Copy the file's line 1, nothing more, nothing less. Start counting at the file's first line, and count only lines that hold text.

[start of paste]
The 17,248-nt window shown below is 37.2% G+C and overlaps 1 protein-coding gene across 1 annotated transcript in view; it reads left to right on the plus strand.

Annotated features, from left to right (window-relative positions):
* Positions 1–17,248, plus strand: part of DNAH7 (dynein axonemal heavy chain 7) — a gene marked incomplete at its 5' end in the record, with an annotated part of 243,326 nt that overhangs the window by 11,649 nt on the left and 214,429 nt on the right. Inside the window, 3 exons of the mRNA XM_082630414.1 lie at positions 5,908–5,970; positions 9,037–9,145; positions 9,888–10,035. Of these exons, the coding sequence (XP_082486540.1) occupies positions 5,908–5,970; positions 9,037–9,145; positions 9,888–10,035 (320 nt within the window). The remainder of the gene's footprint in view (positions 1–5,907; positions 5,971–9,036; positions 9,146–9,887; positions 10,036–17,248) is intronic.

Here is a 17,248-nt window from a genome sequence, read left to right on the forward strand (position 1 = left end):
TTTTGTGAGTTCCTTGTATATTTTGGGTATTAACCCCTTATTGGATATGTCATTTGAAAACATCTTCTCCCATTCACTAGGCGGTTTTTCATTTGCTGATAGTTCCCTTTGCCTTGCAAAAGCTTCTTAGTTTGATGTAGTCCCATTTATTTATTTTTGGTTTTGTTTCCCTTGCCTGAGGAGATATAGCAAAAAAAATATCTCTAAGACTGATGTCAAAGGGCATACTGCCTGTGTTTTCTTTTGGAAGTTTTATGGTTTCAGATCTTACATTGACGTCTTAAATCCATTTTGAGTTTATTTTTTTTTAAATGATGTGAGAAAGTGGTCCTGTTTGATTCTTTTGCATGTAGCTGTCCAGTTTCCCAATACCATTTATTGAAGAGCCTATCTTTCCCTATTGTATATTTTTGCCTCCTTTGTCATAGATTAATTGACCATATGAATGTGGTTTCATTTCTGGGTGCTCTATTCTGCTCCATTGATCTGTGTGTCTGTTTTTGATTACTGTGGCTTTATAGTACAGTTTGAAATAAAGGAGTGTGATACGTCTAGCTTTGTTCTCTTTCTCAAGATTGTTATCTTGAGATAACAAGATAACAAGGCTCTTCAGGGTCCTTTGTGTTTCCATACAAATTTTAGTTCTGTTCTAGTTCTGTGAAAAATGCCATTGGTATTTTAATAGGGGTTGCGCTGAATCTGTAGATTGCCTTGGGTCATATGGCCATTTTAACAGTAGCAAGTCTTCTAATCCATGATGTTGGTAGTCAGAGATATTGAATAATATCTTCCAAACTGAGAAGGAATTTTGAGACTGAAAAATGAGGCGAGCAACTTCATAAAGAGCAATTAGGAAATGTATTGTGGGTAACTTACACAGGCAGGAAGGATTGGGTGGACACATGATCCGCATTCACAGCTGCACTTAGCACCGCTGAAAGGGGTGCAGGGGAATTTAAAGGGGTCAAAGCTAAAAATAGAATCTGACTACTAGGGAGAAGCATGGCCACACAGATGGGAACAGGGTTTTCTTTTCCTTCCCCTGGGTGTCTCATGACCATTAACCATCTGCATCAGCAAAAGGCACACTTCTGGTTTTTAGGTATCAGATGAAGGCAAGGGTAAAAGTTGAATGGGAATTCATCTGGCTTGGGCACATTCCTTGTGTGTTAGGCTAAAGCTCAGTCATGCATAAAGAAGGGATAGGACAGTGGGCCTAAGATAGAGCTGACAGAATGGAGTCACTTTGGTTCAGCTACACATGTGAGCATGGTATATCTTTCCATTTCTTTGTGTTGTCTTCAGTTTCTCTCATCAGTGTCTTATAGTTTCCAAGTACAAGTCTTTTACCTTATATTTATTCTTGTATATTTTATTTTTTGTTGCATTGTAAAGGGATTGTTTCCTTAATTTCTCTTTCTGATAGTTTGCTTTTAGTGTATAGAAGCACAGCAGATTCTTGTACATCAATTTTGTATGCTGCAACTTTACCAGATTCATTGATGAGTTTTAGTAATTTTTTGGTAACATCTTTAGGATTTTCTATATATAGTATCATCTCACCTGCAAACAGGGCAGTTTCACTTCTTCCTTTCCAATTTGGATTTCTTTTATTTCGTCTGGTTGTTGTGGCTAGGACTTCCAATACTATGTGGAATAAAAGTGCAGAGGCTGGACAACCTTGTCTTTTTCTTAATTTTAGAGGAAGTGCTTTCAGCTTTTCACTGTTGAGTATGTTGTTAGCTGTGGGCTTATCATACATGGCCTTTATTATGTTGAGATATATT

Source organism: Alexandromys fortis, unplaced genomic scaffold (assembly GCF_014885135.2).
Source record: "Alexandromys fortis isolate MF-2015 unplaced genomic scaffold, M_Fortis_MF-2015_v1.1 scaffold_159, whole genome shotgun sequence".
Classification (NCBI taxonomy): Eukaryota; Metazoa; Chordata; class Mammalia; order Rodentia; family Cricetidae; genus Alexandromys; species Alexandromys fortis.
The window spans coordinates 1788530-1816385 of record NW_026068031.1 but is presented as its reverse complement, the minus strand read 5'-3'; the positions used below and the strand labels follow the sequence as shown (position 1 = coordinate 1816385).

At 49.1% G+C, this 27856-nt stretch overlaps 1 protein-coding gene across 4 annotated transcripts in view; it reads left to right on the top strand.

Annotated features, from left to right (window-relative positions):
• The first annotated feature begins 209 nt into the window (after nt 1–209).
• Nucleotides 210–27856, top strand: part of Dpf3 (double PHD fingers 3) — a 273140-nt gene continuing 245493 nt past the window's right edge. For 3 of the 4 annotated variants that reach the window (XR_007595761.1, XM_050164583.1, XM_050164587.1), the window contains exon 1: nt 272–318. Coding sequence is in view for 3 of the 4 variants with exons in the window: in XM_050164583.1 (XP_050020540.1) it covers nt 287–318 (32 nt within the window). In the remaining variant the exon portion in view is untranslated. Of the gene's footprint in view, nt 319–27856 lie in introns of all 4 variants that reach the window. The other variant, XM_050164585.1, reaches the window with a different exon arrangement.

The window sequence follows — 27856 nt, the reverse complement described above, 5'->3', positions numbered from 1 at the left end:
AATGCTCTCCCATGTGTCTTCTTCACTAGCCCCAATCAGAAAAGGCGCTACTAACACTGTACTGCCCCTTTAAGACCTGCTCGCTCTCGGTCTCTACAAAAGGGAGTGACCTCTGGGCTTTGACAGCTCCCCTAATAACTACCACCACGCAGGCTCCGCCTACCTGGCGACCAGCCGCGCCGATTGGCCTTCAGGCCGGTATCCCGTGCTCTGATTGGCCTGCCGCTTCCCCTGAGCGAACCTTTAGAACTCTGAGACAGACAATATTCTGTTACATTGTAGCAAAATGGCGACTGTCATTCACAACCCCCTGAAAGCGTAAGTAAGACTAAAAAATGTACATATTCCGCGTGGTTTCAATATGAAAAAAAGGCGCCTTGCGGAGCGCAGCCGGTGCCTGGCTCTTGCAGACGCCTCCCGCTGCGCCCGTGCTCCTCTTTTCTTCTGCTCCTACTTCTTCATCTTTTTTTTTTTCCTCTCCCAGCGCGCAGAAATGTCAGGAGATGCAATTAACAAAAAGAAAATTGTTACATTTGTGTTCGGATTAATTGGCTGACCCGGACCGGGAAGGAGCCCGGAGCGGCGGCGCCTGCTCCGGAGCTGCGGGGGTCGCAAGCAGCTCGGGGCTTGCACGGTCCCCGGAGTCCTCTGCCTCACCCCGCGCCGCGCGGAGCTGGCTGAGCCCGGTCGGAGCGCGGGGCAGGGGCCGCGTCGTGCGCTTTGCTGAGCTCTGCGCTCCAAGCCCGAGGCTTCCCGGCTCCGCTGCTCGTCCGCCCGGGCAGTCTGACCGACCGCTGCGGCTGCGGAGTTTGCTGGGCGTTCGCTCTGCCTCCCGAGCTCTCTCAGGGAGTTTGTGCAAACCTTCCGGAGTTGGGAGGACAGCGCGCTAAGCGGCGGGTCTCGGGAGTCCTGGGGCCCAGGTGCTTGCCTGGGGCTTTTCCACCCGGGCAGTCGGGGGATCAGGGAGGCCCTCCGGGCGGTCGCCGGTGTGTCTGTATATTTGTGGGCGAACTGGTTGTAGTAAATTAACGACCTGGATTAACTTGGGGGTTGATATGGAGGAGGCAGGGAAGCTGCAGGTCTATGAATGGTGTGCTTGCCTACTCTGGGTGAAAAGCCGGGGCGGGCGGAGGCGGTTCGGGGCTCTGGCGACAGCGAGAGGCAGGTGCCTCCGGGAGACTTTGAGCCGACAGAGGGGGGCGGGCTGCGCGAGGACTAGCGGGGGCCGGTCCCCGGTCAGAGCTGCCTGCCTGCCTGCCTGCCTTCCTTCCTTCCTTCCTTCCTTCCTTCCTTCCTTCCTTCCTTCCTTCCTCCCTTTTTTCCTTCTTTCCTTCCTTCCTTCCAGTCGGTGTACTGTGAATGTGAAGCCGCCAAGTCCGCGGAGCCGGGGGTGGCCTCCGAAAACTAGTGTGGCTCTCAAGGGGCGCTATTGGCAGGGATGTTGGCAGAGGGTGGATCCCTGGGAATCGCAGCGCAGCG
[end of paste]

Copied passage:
The 17,248-nt window shown below is 37.2% G+C and overlaps 1 protein-coding gene across 1 annotated transcript in view; it reads left to right on the plus strand.